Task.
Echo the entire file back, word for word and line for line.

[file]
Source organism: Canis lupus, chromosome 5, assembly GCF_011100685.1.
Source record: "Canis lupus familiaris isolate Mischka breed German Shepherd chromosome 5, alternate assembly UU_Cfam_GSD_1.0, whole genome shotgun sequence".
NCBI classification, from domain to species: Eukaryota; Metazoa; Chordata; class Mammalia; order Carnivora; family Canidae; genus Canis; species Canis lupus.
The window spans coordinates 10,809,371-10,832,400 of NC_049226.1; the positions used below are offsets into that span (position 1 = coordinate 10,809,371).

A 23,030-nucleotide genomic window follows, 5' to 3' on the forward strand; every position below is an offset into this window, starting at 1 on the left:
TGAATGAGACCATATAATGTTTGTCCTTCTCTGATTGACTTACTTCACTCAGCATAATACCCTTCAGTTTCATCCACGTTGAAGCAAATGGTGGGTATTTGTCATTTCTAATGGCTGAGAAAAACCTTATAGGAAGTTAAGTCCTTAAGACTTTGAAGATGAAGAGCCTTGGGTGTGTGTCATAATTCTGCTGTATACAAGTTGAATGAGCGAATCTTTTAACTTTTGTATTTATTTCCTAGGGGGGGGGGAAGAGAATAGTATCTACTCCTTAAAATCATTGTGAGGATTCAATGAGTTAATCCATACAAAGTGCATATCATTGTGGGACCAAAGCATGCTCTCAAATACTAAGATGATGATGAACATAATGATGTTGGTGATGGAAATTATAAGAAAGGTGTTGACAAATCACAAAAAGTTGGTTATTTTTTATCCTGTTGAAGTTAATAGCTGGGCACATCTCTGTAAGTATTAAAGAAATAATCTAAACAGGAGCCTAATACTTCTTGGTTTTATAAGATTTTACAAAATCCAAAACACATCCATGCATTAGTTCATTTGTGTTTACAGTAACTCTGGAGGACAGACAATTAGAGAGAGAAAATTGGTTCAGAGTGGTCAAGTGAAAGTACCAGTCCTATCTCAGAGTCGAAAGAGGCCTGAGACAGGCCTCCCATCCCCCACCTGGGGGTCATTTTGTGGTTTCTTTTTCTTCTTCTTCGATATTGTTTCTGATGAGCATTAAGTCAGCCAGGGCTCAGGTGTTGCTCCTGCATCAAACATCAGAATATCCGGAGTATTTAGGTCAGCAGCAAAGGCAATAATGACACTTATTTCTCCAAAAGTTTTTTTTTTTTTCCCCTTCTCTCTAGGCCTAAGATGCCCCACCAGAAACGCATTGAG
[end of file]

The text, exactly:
Source organism: Canis lupus, chromosome 5, assembly GCF_011100685.1.
Source record: "Canis lupus familiaris isolate Mischka breed German Shepherd chromosome 5, alternate assembly UU_Cfam_GSD_1.0, whole genome shotgun sequence".
NCBI classification, from domain to species: Eukaryota; Metazoa; Chordata; class Mammalia; order Carnivora; family Canidae; genus Canis; species Canis lupus.
The window spans coordinates 10,809,371-10,832,400 of NC_049226.1; the positions used below are offsets into that span (position 1 = coordinate 10,809,371).

A 23,030-nucleotide genomic window follows, 5' to 3' on the forward strand; every position below is an offset into this window, starting at 1 on the left:
TGAATGAGACCATATAATGTTTGTCCTTCTCTGATTGACTTACTTCACTCAGCATAATACCCTTCAGTTTCATCCACGTTGAAGCAAATGGTGGGTATTTGTCATTTCTAATGGCTGAGAAAAACCTTATAGGAAGTTAAGTCCTTAAGACTTTGAAGATGAAGAGCCTTGGGTGTGTGTCATAATTCTGCTGTATACAAGTTGAATGAGCGAATCTTTTAACTTTTGTATTTATTTCCTAGGGGGGGGGGAAGAGAATAGTATCTACTCCTTAAAATCATTGTGAGGATTCAATGAGTTAATCCATACAAAGTGCATATCATTGTGGGACCAAAGCATGCTCTCAAATACTAAGATGATGATGAACATAATGATGTTGGTGATGGAAATTATAAGAAAGGTGTTGACAAATCACAAAAAGTTGGTTATTTTTTATCCTGTTGAAGTTAATAGCTGGGCACATCTCTGTAAGTATTAAAGAAATAATCTAAACAGGAGCCTAATACTTCTTGGTTTTATAAGATTTTACAAAATCCAAAACACATCCATGCATTAGTTCATTTGTGTTTACAGTAACTCTGGAGGACAGACAATTAGAGAGAGAAAATTGGTTCAGAGTGGTCAAGTGAAAGTACCAGTCCTATCTCAGAGTCGAAAGAGGCCTGAGACAGGCCTCCCATCCCCCACCTGGGGGTCATTTTGTGGTTTCTTTTTCTTCTTCTTCGATATTGTTTCTGATGAGCATTAAGTCAGCCAGGGCTCAGGTGTTGCTCCTGCATCAAACATCAGAATATCCGGAGTATTTAGGTCAGCAGCAAAGGCAATAATGACACTTATTTCTCCAAAAGTTTTTTTTTTTTTCCCCTTCTCTCTAGGCCTAAGATGCCCCACCAGAAACGCATTGAG